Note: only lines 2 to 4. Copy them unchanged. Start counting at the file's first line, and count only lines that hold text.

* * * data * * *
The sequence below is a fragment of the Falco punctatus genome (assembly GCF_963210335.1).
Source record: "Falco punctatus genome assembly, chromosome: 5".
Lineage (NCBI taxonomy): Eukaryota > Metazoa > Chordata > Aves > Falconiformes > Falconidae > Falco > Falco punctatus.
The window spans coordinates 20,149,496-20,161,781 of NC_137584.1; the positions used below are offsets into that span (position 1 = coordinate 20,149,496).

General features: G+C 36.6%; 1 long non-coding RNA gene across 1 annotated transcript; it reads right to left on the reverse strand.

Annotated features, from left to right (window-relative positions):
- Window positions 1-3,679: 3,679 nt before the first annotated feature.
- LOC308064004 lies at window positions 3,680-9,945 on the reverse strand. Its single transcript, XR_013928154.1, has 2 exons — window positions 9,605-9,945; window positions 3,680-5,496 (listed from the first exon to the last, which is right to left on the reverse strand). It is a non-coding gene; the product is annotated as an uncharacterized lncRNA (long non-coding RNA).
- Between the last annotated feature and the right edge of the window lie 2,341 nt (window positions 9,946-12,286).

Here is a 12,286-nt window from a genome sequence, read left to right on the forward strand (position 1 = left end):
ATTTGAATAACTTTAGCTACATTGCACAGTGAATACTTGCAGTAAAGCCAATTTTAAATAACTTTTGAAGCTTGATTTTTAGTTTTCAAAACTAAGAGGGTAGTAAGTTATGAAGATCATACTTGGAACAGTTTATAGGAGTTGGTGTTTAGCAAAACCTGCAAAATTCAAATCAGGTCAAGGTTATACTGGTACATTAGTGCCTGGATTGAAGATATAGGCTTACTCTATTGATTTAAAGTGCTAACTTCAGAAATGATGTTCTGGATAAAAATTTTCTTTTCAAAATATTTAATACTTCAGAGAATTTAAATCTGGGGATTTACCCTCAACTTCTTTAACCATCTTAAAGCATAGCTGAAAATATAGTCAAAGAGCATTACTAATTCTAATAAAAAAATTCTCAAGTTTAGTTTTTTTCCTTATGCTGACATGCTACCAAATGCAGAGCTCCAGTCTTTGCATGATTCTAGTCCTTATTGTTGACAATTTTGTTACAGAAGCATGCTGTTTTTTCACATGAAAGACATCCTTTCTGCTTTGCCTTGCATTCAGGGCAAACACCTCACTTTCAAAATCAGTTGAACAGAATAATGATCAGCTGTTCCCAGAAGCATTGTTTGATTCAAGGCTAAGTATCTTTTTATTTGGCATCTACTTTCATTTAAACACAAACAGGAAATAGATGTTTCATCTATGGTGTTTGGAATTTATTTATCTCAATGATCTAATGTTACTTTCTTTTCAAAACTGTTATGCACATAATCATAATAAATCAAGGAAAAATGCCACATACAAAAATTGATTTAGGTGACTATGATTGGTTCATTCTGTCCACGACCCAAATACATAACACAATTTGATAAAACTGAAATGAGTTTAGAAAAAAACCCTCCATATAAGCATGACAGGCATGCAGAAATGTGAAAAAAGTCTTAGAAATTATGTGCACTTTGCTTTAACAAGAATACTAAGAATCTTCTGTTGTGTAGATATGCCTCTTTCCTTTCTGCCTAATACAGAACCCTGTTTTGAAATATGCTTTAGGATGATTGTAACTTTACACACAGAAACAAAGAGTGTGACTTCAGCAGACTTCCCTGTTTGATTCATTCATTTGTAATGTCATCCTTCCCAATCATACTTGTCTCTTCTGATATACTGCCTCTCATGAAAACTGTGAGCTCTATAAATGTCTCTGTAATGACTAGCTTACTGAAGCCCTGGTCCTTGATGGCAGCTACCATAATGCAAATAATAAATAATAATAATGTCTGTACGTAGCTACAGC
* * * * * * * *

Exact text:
Source record: "Falco punctatus genome assembly, chromosome: 5".
Lineage (NCBI taxonomy): Eukaryota > Metazoa > Chordata > Aves > Falconiformes > Falconidae > Falco > Falco punctatus.
The window spans coordinates 20,149,496-20,161,781 of NC_137584.1; the positions used below are offsets into that span (position 1 = coordinate 20,149,496).